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Permatang Kuching, Malaysia

Tang S.Y.,Hokkaido University | Hara S.,Hokkaido University | Melling L.,Tropical Peat Research Laboratory Unit | Goh K.J.,Applied Agricultural Resources Sdn Bhd 212 | Hashidoko Y.,Hokkaido University
Bioscience, Biotechnology and Biochemistry | Year: 2010

Root-associating bacteria of the nipa palm (Nypa fruticans), preferring brackish-water affected mud in Sarawak, Malaysia, were investigated. In a comparison of rhizobacterial microbiota between the nipa and the sago (Metroxylon sagu) palm, it was found that the nipa palm possessed a group of Burkholderia vietnamiensis as its main active nitrogen-fixing endophytic bacterium. Acetylene reduction by the various isolates of B. vietnamiensis was constant (44 to 68nmolh~1 in ethylene production rate) in soft gel medium containing 0.2% sucrose as sole carbon source, and the bacterium also showed motility and biofilm-forming capacity. This is the first report of endophytic nitrogen-fixing bacteria from nipa palm. Source


Watanabe A.,Nagoya University | Moroi K.,Nagoya University | Sato H.,Nagoya University | Tsutsuki K.,Obihiro University of Agriculture and Veterinary Medicine | And 3 more authors.
Chemosphere | Year: 2012

Wetlands are an important source of DOM. However, the quantity and quality of wetlands' DOM from various climatic regions have not been studied comprehensively. The relationship between the concentrations of DOM (DOC), humic substances (HS) and non-humic substances (NHS) in wetland associated sloughs, streams and rivers, in cool temperate (Hokkaido, Japan), sub-tropical (Florida, USA), and tropical (Sarawak, Malaysia) regions was investigated. The DOC ranged from 1.0 to 15.6mgCL-1 in Hokkaido, 6.0-24.4mgCL-1 in Florida, and 18.9-75.3mgCL-1 in Sarawak, respectively. The relationship between DOC and HS concentrations for the whole sample set was regressed to a primary function with y-intercept of zero (P<0.005) and a slope value of 0.841. A similar correlation was observed between DOC and NHS concentrations, with a smaller slope value of 0.159. However, the correlation coefficient of the latter was much larger when the data was regressed to a logarithmic curve. These observations suggest the presence of a general tendency that the increased DOC in the river waters was mainly due to the increased supply of HS from wetland soils, whereas the rate of the increase in the NHS supply has an upper limit which may be controlled by primary productivity. © 2012 Elsevier Ltd. Source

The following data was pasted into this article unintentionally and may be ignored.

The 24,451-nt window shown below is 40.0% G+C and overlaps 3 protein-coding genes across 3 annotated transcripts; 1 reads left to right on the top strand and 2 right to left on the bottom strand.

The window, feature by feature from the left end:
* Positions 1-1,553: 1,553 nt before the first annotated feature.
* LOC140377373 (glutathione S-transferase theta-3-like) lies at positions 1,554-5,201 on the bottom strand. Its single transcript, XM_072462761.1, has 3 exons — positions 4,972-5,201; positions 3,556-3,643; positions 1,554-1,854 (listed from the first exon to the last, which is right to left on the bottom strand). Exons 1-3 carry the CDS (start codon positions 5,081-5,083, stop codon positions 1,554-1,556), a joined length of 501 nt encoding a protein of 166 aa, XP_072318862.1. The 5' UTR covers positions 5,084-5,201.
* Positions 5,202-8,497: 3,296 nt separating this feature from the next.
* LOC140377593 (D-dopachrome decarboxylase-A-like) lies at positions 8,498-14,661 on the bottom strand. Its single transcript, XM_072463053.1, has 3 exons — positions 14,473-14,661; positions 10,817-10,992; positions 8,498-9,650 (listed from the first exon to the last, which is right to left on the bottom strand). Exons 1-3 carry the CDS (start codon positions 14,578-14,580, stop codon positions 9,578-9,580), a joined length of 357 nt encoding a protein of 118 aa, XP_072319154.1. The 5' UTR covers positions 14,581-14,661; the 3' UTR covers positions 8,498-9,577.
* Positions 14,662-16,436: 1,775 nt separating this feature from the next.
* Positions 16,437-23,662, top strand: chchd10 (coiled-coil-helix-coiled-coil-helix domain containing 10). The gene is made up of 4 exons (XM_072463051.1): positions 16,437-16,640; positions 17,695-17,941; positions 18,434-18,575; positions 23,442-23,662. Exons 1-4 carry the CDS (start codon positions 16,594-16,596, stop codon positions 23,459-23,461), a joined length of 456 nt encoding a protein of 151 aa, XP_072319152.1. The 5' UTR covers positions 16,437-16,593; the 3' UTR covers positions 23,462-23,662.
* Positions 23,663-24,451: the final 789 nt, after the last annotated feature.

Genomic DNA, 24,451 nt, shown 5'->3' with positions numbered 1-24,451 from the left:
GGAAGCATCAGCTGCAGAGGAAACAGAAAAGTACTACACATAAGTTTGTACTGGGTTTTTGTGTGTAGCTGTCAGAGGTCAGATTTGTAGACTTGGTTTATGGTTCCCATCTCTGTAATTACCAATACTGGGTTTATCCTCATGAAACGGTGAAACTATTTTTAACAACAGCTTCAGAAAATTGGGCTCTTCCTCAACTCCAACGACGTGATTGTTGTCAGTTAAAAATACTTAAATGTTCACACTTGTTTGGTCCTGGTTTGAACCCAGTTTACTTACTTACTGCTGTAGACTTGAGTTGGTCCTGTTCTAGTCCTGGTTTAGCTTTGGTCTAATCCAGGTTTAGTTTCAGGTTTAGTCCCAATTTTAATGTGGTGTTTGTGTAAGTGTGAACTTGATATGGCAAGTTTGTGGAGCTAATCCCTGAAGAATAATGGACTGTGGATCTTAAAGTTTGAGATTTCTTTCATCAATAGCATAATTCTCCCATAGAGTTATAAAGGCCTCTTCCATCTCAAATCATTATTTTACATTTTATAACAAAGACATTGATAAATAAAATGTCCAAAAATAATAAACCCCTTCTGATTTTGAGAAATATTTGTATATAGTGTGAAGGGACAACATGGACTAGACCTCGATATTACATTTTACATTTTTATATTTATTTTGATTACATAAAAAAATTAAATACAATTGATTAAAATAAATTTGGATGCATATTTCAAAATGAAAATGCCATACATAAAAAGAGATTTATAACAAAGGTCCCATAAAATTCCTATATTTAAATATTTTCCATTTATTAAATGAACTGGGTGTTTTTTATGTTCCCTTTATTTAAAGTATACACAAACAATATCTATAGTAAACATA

Kimura S.D.,Tokyo University of Agriculture and Technology | Melling L.,Tropical Peat Research Laboratory Unit | Goh K.J.,Advanced Agriecological Research Sdn Bhd
Geoderma | Year: 2012

The influence of oil palm development on tropical peat soil decomposition rate was investigated by an incubation experiment. Soil samples from soil surface and around underground water table were taken from forest site, and oil palm site at 1st and 9th year after development. The soil samples were sieved into 0-2mm, 2-8mm and 8-20mm and analyzed for carbon dioxide (CO2), methane (CH4) and nitrous oxide (N2O) fluxes.The development of oil palm did not change the CO2 emissions and showed inconsistent influence on CH4 flux according to aggregate size, while significantly higher N2O emissions were found for aggregates 0-2mm at high moisture of oil palm plantation soils compared with the original forest. Nitrous oxide fluxes showed significant positive correlation with the CO2 flux, which indicated that soil organic matter decomposition was closely related to the N2O production. On the other hand, CH4 flux showed clear emission for aggregates bigger than 2mm, while aggregates size 0-2mm showed consistent CH4 uptake. These results showed that investigation of greenhouse gas emissions in tropical peat soil must take into account the aggregate characteristics of the soil, which are inhomogeneous and mixed with fresh organic matter. © 2012 Elsevier B.V. Source